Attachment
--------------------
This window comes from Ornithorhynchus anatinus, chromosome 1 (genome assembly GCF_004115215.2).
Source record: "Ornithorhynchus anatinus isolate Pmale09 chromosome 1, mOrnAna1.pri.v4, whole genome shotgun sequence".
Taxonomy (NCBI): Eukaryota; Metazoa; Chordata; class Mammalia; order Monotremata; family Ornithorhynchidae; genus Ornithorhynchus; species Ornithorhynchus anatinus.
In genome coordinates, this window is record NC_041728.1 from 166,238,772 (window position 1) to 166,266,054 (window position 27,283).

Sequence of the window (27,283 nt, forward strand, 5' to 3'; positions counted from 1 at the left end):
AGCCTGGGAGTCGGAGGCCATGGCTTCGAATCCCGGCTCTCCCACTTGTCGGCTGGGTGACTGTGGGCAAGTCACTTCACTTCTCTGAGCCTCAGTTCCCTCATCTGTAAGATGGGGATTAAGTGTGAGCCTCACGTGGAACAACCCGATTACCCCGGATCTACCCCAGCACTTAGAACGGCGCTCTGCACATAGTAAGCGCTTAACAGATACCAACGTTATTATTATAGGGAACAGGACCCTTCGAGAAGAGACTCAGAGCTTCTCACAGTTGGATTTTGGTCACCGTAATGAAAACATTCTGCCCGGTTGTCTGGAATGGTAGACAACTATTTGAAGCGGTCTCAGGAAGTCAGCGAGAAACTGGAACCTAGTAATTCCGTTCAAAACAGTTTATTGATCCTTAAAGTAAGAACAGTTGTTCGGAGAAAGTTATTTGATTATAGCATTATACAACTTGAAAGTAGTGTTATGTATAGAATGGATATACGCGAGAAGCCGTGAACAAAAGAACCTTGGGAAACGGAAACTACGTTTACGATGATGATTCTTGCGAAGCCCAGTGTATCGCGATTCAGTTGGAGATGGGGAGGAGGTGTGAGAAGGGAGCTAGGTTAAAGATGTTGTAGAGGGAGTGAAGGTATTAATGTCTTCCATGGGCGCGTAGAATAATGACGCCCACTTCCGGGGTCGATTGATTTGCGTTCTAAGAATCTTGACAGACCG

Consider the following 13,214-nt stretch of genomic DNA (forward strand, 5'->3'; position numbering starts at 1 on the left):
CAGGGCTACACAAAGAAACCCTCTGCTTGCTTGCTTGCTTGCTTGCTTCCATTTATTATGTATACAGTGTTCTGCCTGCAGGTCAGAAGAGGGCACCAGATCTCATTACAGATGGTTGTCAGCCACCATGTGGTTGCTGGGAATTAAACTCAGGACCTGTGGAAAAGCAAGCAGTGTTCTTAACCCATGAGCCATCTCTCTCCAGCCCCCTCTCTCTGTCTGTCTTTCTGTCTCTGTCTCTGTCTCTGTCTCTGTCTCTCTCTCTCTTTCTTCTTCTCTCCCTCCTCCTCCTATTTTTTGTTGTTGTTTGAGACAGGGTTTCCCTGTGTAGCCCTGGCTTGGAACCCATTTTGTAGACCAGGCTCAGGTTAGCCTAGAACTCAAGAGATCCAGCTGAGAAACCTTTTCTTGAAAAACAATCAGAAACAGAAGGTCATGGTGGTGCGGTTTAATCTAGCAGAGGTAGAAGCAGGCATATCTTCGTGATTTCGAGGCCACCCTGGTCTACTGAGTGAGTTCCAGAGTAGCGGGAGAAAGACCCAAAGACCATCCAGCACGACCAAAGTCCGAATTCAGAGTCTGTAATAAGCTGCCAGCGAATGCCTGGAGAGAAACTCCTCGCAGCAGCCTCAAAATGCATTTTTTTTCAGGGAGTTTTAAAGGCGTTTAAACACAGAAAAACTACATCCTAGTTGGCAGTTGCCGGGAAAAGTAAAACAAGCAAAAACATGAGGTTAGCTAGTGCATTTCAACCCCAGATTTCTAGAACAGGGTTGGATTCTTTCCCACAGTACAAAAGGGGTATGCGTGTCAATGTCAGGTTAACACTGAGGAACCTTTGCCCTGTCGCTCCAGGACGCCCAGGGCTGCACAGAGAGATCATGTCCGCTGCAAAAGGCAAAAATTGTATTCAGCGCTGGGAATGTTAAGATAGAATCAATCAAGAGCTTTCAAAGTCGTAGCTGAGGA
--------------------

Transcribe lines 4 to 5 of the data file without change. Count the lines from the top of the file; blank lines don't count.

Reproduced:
In genome coordinates, this window is record NC_041728.1 from 166,238,772 (window position 1) to 166,266,054 (window position 27,283).

Sequence of the window (27,283 nt, forward strand, 5' to 3'; positions counted from 1 at the left end):